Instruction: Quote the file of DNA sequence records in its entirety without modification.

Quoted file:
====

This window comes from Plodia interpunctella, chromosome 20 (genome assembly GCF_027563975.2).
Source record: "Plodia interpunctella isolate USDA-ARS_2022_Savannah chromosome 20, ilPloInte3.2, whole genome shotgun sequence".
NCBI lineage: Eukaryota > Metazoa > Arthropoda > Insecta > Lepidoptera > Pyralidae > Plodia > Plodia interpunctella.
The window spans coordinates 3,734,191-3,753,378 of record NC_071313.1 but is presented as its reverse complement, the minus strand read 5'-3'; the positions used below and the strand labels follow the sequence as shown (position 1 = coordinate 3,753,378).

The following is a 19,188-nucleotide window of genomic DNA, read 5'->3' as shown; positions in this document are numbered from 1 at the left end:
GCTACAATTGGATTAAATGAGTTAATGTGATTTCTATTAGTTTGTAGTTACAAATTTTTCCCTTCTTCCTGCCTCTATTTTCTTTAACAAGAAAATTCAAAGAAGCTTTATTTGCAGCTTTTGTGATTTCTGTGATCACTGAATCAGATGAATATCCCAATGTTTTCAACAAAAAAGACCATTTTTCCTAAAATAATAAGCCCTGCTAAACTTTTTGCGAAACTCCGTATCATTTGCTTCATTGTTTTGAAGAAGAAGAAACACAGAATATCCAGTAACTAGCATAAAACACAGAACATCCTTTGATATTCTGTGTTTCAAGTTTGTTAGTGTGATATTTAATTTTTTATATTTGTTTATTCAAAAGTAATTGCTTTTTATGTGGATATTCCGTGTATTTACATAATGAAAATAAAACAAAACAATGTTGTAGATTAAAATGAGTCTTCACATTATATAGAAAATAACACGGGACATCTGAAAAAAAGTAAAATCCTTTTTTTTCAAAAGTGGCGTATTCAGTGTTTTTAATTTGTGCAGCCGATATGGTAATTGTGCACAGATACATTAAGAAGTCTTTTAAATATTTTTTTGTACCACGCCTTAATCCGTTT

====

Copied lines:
This window comes from Plodia interpunctella, chromosome 20 (genome assembly GCF_027563975.2).
Source record: "Plodia interpunctella isolate USDA-ARS_2022_Savannah chromosome 20, ilPloInte3.2, whole genome shotgun sequence".
NCBI lineage: Eukaryota > Metazoa > Arthropoda > Insecta > Lepidoptera > Pyralidae > Plodia > Plodia interpunctella.
The window spans coordinates 3,734,191-3,753,378 of record NC_071313.1 but is presented as its reverse complement, the minus strand read 5'-3'; the positions used below and the strand labels follow the sequence as shown (position 1 = coordinate 3,753,378).

The following is a 19,188-nucleotide window of genomic DNA, read 5'->3' as shown; positions in this document are numbered from 1 at the left end:
GCTACAATTGGATTAAATGAGTTAATGTGATTTCTATTAGTTTGTAGTTACAAATTTTTCCCTTCTTCCTGCCTCTATTTTCTTTAACAAGAAAATTCAAAGAAGCTTTATTTGCAGCTTTTGTGATTTCTGTGATCACTGAATCAGATGAATATCCCAATGTTTTCAACAAAAAAGACCATTTTTCCTAAAATAATAAGCCCTGCTAAACTTTTTGCGAAACTCCGTATCATTTGCTTCATTGTTTTGAAGAAGAAGAAACACAGAATATCCAGTAACTAGCATAAAACACAGAACATCCTTTGATATTCTGTGTTTCAAGTTTGTTAGTGTGATATTTAATTTTTTATATTTGTTTATTCAAAAGTAATTGCTTTTTATGTGGATATTCCGTGTATTTACATAATGAAAATAAAACAAAACAATGTTGTAGATTAAAATGAGTCTTCACATTATATAGAAAATAACACGGGACATCTGAAAAAAAGTAAAATCCTTTTTTTTCAAAAGTGGCGTATTCAGTGTTTTTAATTTGTGCAGCCGATATGGTAATTGTGCACAGATACATTAAGAAGTCTTTTAAATATTTTTTTGTACCACGCCTTAATCCGTTT